God’s attitude towards sinful mankind is interwoven through each of these parables, and in fact, the vast love of God for fallen humankind is woven throughout all of Scripture. People matter to God. He rejoices with His angels each time one sinner repents. That is the story of Christmas. God incarnated and took on human nature, lived the perfect life we could not, died a horrible death we rightly deserved, raised Himself from the dead, and offers the gracious gift of salvation to all those who call upon his Name. Even the self-righteous can receive it! And all of it offered because of His great love.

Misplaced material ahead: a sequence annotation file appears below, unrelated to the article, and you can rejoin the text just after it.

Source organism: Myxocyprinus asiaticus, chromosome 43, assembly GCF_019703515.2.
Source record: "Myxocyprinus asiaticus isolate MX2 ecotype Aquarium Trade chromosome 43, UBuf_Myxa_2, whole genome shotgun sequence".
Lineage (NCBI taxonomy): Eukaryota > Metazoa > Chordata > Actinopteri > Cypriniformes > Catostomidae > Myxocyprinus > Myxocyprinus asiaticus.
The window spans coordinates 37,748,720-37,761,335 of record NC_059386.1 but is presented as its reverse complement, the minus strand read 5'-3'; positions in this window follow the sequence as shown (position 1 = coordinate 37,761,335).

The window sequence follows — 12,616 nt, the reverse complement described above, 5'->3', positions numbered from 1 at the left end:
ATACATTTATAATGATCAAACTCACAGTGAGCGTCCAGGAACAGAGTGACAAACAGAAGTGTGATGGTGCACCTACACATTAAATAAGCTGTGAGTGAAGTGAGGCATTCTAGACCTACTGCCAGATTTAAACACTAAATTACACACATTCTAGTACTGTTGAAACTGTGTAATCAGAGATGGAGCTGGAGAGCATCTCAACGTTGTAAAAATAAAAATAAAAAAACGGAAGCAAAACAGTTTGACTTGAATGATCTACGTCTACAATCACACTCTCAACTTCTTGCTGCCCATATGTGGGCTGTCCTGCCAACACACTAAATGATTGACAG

Thanks be to God for his inexpressible gift! (2 Corinthians 9:15)Ω
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|The words of Ebenezer Scrooge’s Nephew in Charles Dickens’, A Christmas Carol Stave 1
|“God and Charles Dickens: Recovering the Christian Voice of a Classic Author,” Reviewed by Charles Andrews, English, Whitworth University
|“God and Charles Dickens: Recovering the Christian Voice of a Classic Author,” Reviewed by Charles Andrews, English, Whitworth University; July 15, 2013; accessed 12/4/2022
|Cornwall, Robert D. “The Church and Salvation: An Early Eighteenth-Century High Church Anglican Perspective.” Anglican and Episcopal History 62, no. 2 (1993): 175—91; accessed 12/4/2022